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Sunday, August 14, 2022

Local biking community to restore Depot Ave memorial in honor of fallen cyclists

<p>One of the six sculptures containing bicycle remains that line Depot Avenue as seen on Wednesday afternoon. The sculptures are in remembrance of a fatal 1996 collision that left two dead.</p>

One of the six sculptures containing bicycle remains that line Depot Avenue as seen on Wednesday afternoon. The sculptures are in remembrance of a fatal 1996 collision that left two dead.

Six chunks of rock rise from the ground on Southeast Depot Avenue near the Rail-Trail Bike Path, each embedded with the remains of six smashed bicycles involved in a fatal accident almost two decades ago.

A few slumped signs stick out of the ground and a banner with “Fallen Cyclists Memorial” written on it hangs from a fence in the background. But with the informational kiosk gone, the sculptures’ meaning is all but lost to those unaware of their history.

Bike Florida, a nonprofit founded to promote statewide bicycle tourism and safety, dedicated its 20th anniversary to restoring the Share The Road Memorial. The organization is working with the Gainesville Community Redevelopment Agency to enhance the sculptures, give them appropriate signage and install a water fountain for cyclists.

Ron Cunningham, executive director at Bike Florida, was riding his bike on the Gainesville-Hawthorne State Trail when he ran into Eric Amundson, one of the artists who created the sculptures.

“He was concerned that there was some detriment there, that the original kiosk that was there to tell people about what it was 

There was really no way for anyone to know what those sculptures were doing there.”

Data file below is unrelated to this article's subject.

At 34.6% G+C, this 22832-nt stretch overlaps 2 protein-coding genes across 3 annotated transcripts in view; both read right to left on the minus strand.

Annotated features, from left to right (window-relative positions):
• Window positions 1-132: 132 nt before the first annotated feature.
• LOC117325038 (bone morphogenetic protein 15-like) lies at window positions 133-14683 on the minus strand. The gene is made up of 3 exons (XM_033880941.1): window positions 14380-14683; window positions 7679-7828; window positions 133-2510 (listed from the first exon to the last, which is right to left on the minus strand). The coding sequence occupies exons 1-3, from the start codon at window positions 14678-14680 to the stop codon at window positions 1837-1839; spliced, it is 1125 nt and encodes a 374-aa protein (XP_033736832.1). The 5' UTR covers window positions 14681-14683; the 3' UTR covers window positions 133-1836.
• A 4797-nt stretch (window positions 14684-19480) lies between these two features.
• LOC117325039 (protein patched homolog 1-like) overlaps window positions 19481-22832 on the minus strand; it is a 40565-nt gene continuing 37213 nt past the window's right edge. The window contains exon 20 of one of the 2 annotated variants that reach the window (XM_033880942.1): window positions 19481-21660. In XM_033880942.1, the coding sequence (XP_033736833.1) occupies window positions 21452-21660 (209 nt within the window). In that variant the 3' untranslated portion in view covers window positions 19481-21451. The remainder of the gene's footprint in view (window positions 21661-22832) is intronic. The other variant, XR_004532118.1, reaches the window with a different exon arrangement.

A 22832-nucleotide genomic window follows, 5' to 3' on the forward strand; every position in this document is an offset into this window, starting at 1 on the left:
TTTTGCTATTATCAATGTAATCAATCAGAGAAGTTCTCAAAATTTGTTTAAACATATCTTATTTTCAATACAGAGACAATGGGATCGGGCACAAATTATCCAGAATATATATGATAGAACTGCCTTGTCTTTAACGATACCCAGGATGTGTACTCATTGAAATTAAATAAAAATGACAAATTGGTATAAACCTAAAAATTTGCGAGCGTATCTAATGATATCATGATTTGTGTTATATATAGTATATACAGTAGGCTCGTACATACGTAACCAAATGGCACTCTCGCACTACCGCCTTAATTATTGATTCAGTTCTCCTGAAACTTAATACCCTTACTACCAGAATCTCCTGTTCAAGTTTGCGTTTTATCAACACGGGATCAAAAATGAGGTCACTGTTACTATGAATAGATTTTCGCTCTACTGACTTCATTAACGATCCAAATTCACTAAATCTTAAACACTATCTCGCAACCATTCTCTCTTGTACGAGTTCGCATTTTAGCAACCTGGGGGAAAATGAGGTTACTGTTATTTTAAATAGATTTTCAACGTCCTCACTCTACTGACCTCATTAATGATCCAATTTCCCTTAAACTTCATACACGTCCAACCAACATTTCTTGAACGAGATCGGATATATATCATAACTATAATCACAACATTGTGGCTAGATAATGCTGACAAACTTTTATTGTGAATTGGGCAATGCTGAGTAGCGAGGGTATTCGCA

The sculptures honor six cyclists who were riding from Gainesville to St. Augustine when a distracted driver struck them in 1996. Two cyclists, Margaret Raynal and Doug Hill, did not survive. The other four, Lauri Triulzi, Jessica Green, Eric Finnan and Charles Hinson, were severely injured.

The cyclists were well-known throughout the Florida cycling community, and the incident evoked a powerful reaction from the public.

“It was a real process for the Gainesville cycling community to construct those and deal with their grieving and sadness and anger,” said Linda Crider, a Bike Florida founder and friend of Raynal.

The accident led to positive efforts in the biking community, Cunningham said, including the reinstatement of the Florida Bicycle Association, an advocate for cyclists’ rights, and a campaign for Share The Road specialty license plates.

Through raffles, silent auctions, a direct mail campaign, the annual Share The Road celebration and a $5,000 donation from its board of directors, Bike Florida was able to reach its $13,000 goal, Cunningham said.

The project will go hand-in-hand with the Gainesville CRA’s multimillion-dollar redevelopment project for the surrounding area known as Depot Park. Completion is projected for 2016, Cunningham said.

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“The story needs to be told because it’s personal, but it’s also far-reaching,” said Diane Gilreath, Gainesville CRA manager. 

The goal, she said, is to respark that story in the community.

[A version of this story ran on page 1 on 2/6/2015 under the headline “Local biking community to restore Depot Ave memorial"]

One of the six sculptures containing bicycle remains that line Depot Avenue as seen on Wednesday afternoon. The sculptures are in remembrance of a fatal 1996 collision that left two dead.

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